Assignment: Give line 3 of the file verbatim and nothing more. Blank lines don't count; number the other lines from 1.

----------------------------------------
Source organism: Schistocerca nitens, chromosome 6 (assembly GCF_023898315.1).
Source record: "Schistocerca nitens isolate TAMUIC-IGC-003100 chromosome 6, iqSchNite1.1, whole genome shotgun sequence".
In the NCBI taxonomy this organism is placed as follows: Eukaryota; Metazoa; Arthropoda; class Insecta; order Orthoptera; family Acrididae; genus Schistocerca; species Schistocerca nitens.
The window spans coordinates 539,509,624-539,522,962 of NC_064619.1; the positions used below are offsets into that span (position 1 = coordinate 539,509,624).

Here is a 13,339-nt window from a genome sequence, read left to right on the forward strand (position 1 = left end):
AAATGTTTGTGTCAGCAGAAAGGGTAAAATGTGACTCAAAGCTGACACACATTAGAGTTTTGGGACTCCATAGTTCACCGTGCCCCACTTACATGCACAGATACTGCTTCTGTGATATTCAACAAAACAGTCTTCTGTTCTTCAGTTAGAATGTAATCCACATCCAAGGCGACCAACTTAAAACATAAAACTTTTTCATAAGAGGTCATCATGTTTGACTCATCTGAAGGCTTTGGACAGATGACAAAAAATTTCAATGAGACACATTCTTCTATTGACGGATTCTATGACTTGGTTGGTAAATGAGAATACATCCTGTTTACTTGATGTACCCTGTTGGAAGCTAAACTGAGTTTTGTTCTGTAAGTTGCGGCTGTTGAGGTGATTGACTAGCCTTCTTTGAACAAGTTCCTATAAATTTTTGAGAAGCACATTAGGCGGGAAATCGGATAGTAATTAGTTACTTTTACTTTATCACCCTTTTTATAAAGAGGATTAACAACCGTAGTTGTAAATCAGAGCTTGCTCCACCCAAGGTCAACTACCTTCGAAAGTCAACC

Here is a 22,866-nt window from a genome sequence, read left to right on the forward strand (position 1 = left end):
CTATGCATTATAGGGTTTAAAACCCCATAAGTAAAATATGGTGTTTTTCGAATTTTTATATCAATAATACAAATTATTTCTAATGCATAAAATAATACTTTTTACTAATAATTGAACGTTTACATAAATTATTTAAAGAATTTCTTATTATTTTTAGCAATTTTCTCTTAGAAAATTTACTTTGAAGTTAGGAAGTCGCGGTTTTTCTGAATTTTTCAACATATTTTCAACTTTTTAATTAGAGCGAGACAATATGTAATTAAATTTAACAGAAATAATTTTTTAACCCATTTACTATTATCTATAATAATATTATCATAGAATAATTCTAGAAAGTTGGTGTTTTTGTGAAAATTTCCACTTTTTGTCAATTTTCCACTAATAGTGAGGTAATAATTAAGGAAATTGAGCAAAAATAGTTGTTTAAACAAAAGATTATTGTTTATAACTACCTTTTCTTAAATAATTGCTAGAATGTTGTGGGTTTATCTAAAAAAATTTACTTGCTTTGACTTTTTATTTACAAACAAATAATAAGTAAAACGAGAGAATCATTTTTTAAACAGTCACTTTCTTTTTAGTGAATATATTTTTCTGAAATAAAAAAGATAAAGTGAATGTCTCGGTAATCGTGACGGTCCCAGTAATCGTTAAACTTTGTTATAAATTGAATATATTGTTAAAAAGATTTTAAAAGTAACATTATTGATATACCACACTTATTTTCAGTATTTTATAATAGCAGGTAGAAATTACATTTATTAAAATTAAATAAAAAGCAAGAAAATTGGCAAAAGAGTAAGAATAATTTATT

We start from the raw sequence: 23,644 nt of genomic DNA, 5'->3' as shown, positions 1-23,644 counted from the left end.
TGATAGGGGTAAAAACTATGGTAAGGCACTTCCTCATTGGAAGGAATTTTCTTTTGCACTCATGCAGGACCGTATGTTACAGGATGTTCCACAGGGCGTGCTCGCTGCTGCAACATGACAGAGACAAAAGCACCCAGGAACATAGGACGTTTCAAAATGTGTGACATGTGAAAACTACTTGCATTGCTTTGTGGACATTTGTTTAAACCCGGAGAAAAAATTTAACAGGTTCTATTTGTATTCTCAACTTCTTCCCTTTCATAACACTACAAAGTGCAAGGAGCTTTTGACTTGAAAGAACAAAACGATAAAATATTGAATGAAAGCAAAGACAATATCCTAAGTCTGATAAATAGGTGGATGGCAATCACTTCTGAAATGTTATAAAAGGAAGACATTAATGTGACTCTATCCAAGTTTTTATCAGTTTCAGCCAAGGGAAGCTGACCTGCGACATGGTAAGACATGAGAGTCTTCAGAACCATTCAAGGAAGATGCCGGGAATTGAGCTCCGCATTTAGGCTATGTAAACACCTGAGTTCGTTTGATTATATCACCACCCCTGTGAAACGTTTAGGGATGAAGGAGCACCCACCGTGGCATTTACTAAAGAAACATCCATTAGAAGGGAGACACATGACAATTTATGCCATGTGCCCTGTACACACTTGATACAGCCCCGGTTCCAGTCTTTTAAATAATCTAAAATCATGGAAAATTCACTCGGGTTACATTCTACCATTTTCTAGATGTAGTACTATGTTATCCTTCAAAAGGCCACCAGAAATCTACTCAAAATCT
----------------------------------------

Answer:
In the NCBI taxonomy this organism is placed as follows: Eukaryota; Metazoa; Arthropoda; class Insecta; order Orthoptera; family Acrididae; genus Schistocerca; species Schistocerca nitens.